A site for the Marsden Fund projects at the University of Otago and the University of Canterbury

Monday, February 21, 2011

Is paraconsistent arithmetic categorical?

Is naive set theory capable of describing and pinning down the intended model of arithmetic?

On the one hand, it doesn't seem very likely. With so many more sets out there to cause trouble, and easy ways to make isomorphisms fail (the totality of the ordinals isn't even isomorphic to itself, for instance), the odds of showing that any two peano relations coincide are low.

On the other hand, taking naive set theory as our base opens some intriguing possibilities. In particular, we can stay in a first order language, while at the same time, noting that the axiomatic equivalence

x is a member of X iff Xx

essentially grants us all the expressive power of second (and higher) order logic. And we know that classical second order theories can establish (classical) categoricity.

And so the question of the month is from Peter Smith's Godel book (p. 186). He's asking rhetorically, but in the paraconsistent context it's an open problem:

"If second order arithmetic does pin down the structure of the natural numbers, then -- given that any arithmetic sentence makes a determinate claim about this structure -- it apparently follows that this theory does enough to settle the truth value of every arithmetic sentence. Which makes it sound as if there can after all be a (consistent) negation-complete axiomatic theory of arithmetic..."

Well, it's an open problem if you leave out that "consistency" part...

1 comment:

  1. Hello, I'm not a formally trained mathematician - just a hobbyist, but recently I constructed a proven recursive arithmetic which extends the "standard" model and it seems rather satisfying from a foundational perspective; perhaps you would find it interesting? I established set theoretic foundations in ZFC/AFA but essentially you can think of it as the structure {N x N, <, +, *, (1,0), (0,0)} with the lexicographic order, coordinate-wise addition, and multiplication defined by:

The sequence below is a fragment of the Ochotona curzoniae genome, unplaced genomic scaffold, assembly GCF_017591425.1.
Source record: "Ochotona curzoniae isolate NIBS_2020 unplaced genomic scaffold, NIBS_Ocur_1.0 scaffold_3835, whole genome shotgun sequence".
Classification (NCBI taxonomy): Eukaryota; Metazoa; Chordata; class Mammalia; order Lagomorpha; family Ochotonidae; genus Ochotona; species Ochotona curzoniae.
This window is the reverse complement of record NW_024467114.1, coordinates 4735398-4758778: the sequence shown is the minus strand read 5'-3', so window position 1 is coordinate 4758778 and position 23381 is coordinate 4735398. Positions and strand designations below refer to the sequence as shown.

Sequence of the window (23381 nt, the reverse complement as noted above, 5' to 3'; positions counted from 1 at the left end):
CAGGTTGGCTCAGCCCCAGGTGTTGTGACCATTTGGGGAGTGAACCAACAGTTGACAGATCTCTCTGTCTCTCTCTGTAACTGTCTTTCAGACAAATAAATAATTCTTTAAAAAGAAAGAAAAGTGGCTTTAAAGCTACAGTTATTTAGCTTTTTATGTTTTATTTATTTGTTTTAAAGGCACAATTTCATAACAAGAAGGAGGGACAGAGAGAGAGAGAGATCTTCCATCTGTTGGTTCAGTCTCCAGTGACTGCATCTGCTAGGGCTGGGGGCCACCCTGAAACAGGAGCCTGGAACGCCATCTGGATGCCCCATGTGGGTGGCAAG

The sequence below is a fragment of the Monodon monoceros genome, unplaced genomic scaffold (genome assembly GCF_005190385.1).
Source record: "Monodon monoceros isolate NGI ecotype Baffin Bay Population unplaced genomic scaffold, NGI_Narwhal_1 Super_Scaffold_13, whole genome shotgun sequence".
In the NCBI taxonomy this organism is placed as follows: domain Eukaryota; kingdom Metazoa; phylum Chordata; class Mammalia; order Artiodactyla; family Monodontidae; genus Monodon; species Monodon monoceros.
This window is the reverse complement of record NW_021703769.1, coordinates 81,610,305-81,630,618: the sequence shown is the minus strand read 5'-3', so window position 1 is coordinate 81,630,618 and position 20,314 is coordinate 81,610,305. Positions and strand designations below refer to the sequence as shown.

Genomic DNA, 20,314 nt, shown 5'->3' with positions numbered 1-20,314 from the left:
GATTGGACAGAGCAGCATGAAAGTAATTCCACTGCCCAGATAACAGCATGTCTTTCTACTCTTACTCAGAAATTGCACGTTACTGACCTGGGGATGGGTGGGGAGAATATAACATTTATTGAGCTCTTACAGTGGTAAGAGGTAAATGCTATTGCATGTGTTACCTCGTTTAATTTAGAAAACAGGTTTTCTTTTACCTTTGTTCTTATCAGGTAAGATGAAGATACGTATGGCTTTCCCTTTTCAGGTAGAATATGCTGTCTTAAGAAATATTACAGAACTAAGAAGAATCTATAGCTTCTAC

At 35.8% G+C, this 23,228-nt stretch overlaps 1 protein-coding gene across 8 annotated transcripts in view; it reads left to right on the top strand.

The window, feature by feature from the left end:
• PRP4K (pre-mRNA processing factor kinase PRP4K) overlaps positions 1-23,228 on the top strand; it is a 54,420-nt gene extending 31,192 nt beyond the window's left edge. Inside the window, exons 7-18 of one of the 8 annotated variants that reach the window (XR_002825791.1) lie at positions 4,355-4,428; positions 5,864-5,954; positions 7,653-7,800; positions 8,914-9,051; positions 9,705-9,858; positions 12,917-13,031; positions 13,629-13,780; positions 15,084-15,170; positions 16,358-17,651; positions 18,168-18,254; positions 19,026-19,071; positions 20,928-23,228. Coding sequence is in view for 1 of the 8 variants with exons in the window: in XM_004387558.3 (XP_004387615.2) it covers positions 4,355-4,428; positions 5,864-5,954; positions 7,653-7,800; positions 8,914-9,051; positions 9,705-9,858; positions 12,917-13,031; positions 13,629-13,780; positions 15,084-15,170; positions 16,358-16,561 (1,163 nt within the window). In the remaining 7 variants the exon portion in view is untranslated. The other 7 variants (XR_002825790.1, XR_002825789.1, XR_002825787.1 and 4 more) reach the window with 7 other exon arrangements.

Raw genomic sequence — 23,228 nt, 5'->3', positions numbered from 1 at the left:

(a, b) * (c, d) = (a * c, b * c + a * d + b * d).

    What’s further, when I extended this structure out to algebraic closure, it occurred to me that the relation and operations deployed could be generalized in countably many ways, leading to a countable subsumption hierarchy of recursive arithmetics bounded above by the Church-Kleene ordinal:

    0) {N, <, +, *, 1, 0};

    1) {N x N, <, +, *, (1, 0), (0, 0)};

    2) {N x N x N x N, <, +, *, (1, 0, 0, 0), (0, 0, 0, 0)};

    3) {N x N x N x N x N x N x N x N, <, +, *, (1, 0, 0, 0,0, 0, 0, 0 ), (0, 0, 0, 0, 0, 0, 0, 0)};




    As you see, if you think of the domains as well-founded ordinals, then the exponents conform to the geometric sequence {2^n}. I hope I'm not being overly forward, but if you are, in fact, interested, then you can find the relevant papers on my Vixra profile: Wes Hansen, Vixra.

    My sincere apologies if you find this distracting!